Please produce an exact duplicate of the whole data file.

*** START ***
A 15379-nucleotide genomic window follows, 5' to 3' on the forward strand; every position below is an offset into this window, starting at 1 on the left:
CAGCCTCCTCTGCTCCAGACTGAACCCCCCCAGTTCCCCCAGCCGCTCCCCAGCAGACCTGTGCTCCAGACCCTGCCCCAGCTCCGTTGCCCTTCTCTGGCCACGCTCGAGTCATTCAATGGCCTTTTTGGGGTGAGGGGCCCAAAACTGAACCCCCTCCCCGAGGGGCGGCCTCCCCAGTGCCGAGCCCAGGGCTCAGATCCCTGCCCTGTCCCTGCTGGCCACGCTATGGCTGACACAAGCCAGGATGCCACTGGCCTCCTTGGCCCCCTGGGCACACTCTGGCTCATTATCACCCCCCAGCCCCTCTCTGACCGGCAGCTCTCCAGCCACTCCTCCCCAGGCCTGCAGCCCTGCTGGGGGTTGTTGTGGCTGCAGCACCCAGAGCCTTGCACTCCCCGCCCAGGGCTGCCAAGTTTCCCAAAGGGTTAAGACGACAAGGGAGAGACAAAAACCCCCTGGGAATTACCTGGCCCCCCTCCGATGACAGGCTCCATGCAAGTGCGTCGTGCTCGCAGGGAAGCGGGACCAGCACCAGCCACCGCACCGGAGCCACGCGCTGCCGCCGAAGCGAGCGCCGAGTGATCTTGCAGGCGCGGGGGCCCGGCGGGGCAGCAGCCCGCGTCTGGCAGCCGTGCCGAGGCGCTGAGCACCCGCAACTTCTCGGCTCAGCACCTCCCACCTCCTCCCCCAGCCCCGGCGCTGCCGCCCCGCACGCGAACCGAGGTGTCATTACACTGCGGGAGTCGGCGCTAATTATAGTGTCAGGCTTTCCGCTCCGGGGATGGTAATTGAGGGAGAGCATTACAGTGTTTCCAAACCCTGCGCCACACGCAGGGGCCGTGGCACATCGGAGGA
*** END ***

A 15379-nucleotide genomic window follows, 5' to 3' on the forward strand; every position below is an offset into this window, starting at 1 on the left:
CAGCCTCCTCTGCTCCAGACTGAACCCCCCCAGTTCCCCCAGCCGCTCCCCAGCAGACCTGTGCTCCAGACCCTGCCCCAGCTCCGTTGCCCTTCTCTGGCCACGCTCGAGTCATTCAATGGCCTTTTTGGGGTGAGGGGCCCAAAACTGAACCCCCTCCCCGAGGGGCGGCCTCCCCAGTGCCGAGCCCAGGGCTCAGATCCCTGCCCTGTCCCTGCTGGCCACGCTATGGCTGACACAAGCCAGGATGCCACTGGCCTCCTTGGCCCCCTGGGCACACTCTGGCTCATTATCACCCCCCAGCCCCTCTCTGACCGGCAGCTCTCCAGCCACTCCTCCCCAGGCCTGCAGCCCTGCTGGGGGTTGTTGTGGCTGCAGCACCCAGAGCCTTGCACTCCCCGCCCAGGGCTGCCAAGTTTCCCAAAGGGTTAAGACGACAAGGGAGAGACAAAAACCCCCTGGGAATTACCTGGCCCCCCTCCGATGACAGGCTCCATGCAAGTGCGTCGTGCTCGCAGGGAAGCGGGACCAGCACCAGCCACCGCACCGGAGCCACGCGCTGCCGCCGAAGCGAGCGCCGAGTGATCTTGCAGGCGCGGGGGCCCGGCGGGGCAGCAGCCCGCGTCTGGCAGCCGTGCCGAGGCGCTGAGCACCCGCAACTTCTCGGCTCAGCACCTCCCACCTCCTCCCCCAGCCCCGGCGCTGCCGCCCCGCACGCGAACCGAGGTGTCATTACACTGCGGGAGTCGGCGCTAATTATAGTGTCAGGCTTTCCGCTCCGGGGATGGTAATTGAGGGAGAGCATTACAGTGTTTCCAAACCCTGCGCCACACGCAGGGGCCGTGGCACATCGGAGGA